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John William Grout (July 25, 1843 – October 21, 1861) was an American Civil War soldier from Worcester, Massachusetts, whose death inspired the poem "The Vacant Chair".


Life and deathEdit

The son of Jonathan and Mary Jane Grout, John William Grout was born July 25, 1843, at Worcester, Massachusetts. He was a graduate of Phillips Academy, Andover in 1859.

He served as a 2nd lieutenant of Company D, 15th Massachusetts Infantry and was killed at age eighteen at the Battle of Ball’s Bluff. Lt. Grout's body was recovered on November 5, 1861, after being washed 35 miles back to Washington, D.C. His remains were identified by the name written on his clothing.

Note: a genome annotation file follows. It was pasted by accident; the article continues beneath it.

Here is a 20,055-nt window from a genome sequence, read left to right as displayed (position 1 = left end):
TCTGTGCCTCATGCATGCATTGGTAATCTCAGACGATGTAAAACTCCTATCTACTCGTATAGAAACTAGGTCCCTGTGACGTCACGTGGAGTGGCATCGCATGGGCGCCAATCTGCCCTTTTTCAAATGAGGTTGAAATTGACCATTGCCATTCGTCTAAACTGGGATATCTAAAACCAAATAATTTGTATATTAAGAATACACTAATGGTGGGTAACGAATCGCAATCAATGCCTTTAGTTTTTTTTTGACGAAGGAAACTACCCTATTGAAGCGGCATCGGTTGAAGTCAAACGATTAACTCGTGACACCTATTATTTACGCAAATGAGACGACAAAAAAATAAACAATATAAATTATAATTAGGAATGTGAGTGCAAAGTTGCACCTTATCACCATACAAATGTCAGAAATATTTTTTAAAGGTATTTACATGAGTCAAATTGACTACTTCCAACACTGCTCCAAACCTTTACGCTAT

His death inspired a famous poem that was later turned into a Civil War song. The poem ("The Vacant Chair") is an allegory that describes the pain suffered by the family of those killed in war when sitting at the Thanksgiving table. The poem was written by Henry S. Washburn and was turned into song by George F. Root. Root wrote "The Battle Cry of Freedom", "Tramp! Tramp! Tramp!" and other songs of the Civil War. "The Vacant Chair" was a hit in both the North and the South.

See alsoEdit

Further readingEdit

  • Byron Farwell (1990), Ball's Bluff: A Small Battle and Its Long Shadow, McLean, VA: EPM Publications, ISBN 0-939009-36-6 .
  • Kim Bernard Holien (1995), Battle at Ball's Bluff, Third Edition, Orange, VA: Publisher's Press, ISBN 0-943522-10-2 .
  • James A. Morgan, III (2004), A Little Short of Boats: The Fights at Ball's Bluff and Edwards Ferry, October 21-22, 1861—A History and Tour Guide, Fort Mitchell, KY: Ironclad, ISBN 0-9673770-4-8 .

External linksEdit